# Any idea on this problem $\lim \limits_{x\to\infty}f(x)=0$ [closed]

This is a question in real analysis. I think it needs integral definition to prove, but not sure. Any idea is welcome.

Let $f$ be a real valued uniform continuous function on $[0,\infty]$ such that $$\lim \limits_{x\to\infty}\int_{0}^{x}f(t)dt$$ exists. Prove that $$\lim \limits_{x\to\infty}f(x)=0$$

## closed as off-topic by user223391, user147263, user91500, Claude Leibovici, N. F. TaussigMay 23 '15 at 9:32

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• try mean value. – chenbai May 23 '15 at 3:19
• This might be one of the questions in analysis which is most often asked on the site. – Did May 24 '15 at 8:57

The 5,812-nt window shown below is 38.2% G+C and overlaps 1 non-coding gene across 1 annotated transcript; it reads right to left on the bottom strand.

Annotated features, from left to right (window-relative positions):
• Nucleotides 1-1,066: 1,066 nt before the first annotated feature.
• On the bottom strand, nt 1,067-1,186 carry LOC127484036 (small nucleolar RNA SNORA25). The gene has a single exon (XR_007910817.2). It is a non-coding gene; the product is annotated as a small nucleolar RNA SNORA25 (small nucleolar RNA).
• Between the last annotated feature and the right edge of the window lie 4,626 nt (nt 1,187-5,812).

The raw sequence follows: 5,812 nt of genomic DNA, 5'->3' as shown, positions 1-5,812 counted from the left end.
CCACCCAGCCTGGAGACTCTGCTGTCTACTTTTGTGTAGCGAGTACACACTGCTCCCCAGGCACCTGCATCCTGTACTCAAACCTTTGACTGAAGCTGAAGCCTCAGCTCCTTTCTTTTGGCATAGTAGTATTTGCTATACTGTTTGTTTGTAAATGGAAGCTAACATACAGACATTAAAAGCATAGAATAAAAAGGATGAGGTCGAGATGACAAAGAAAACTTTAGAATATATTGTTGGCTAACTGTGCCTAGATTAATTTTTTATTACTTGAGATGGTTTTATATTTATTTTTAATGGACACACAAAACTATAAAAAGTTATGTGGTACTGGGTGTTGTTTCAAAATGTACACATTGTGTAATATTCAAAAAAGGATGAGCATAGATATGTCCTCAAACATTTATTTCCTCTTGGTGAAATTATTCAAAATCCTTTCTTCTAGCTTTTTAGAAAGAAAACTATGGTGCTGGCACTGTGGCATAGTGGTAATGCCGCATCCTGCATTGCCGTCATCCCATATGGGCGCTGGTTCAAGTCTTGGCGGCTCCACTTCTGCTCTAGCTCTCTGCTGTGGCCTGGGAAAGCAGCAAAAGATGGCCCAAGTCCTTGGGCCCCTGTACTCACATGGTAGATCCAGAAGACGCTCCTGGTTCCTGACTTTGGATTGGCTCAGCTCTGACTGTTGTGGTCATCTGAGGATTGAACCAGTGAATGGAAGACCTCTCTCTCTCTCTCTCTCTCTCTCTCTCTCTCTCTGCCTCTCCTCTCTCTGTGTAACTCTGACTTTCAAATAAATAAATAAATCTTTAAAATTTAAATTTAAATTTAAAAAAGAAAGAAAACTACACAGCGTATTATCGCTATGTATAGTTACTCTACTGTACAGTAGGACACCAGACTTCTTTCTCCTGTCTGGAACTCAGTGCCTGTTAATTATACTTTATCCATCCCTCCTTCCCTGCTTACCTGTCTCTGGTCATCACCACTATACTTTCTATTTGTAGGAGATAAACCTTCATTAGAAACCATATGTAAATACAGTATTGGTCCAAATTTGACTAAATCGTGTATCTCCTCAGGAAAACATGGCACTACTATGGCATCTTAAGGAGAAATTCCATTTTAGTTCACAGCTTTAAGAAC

Hint: Let $F(x) = \int_0^xf.$ So we have $F'(x) + F(x) \to L$ at $\infty.$ Consider the function $e^xF(x).$
maybe this can help: Let $F(x)$ be the integral of $f(x)$, so $E(x) = f(x)+F(x)-F(0)=exp(-x)*d[e^x*F(x)]/dx-F(0)$and $lim_x E(x)=k$, for some $k$ constant, but this is equivalent to say that $lim$ of $exp(-x)*d[e^x*F(x)]dx=k+F(0)=C$; follows by intermediate theorem of Cauchy that exist a,b with $a<x<b$ such; $d[e^x*F(x)]dx*exp[-x]=(e^a*F(a)-e^b*F(b))/(e^a-e^b)$, applying the limits with b tending to infinity and making some manipulations, we got $e^b*(F(b)-C)=e^a(F(a)-C)$ (this is a constant, lets say M); $e^b(F(b)-C)=M$,so $F(b)-C=e^(-b)*M=0$ because b tends to infinity, we have $F(b)=C$, and this is equivalent to $f(b)=0$.